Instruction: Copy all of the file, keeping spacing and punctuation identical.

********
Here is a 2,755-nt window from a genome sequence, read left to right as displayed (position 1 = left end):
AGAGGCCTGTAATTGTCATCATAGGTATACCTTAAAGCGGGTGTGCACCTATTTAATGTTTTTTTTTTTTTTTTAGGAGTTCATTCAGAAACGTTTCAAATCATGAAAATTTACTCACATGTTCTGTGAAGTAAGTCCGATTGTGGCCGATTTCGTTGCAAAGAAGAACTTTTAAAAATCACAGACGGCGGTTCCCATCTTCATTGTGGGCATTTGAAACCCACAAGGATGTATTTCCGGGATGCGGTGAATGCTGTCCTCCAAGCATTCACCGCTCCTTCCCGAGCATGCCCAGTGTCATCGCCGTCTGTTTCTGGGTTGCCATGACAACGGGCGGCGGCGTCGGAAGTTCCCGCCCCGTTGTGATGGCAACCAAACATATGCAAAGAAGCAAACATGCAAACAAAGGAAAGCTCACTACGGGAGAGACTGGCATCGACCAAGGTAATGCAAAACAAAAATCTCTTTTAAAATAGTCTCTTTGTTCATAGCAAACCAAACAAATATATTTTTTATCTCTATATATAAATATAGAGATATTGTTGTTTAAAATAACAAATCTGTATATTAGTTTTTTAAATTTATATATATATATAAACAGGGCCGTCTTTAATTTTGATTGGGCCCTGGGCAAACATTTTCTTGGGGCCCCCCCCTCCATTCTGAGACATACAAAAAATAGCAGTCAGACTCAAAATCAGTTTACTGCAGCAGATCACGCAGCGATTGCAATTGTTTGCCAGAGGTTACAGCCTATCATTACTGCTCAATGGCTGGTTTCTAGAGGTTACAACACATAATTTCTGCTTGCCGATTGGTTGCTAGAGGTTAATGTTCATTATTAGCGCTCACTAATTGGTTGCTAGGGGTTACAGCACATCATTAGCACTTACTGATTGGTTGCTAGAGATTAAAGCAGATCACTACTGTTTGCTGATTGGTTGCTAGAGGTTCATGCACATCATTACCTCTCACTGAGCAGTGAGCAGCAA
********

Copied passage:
Here is a 2,755-nt window from a genome sequence, read left to right as displayed (position 1 = left end):
AGAGGCCTGTAATTGTCATCATAGGTATACCTTAAAGCGGGTGTGCACCTATTTAATGTTTTTTTTTTTTTTTTAGGAGTTCATTCAGAAACGTTTCAAATCATGAAAATTTACTCACATGTTCTGTGAAGTAAGTCCGATTGTGGCCGATTTCGTTGCAAAGAAGAACTTTTAAAAATCACAGACGGCGGTTCCCATCTTCATTGTGGGCATTTGAAACCCACAAGGATGTATTTCCGGGATGCGGTGAATGCTGTCCTCCAAGCATTCACCGCTCCTTCCCGAGCATGCCCAGTGTCATCGCCGTCTGTTTCTGGGTTGCCATGACAACGGGCGGCGGCGTCGGAAGTTCCCGCCCCGTTGTGATGGCAACCAAACATATGCAAAGAAGCAAACATGCAAACAAAGGAAAGCTCACTACGGGAGAGACTGGCATCGACCAAGGTAATGCAAAACAAAAATCTCTTTTAAAATAGTCTCTTTGTTCATAGCAAACCAAACAAATATATTTTTTATCTCTATATATAAATATAGAGATATTGTTGTTTAAAATAACAAATCTGTATATTAGTTTTTTAAATTTATATATATATATAAACAGGGCCGTCTTTAATTTTGATTGGGCCCTGGGCAAACATTTTCTTGGGGCCCCCCCCTCCATTCTGAGACATACAAAAAATAGCAGTCAGACTCAAAATCAGTTTACTGCAGCAGATCACGCAGCGATTGCAATTGTTTGCCAGAGGTTACAGCCTATCATTACTGCTCAATGGCTGGTTTCTAGAGGTTACAACACATAATTTCTGCTTGCCGATTGGTTGCTAGAGGTTAATGTTCATTATTAGCGCTCACTAATTGGTTGCTAGGGGTTACAGCACATCATTAGCACTTACTGATTGGTTGCTAGAGATTAAAGCAGATCACTACTGTTTGCTGATTGGTTGCTAGAGGTTCATGCACATCATTACCTCTCACTGAGCAGTGAGCAGCAA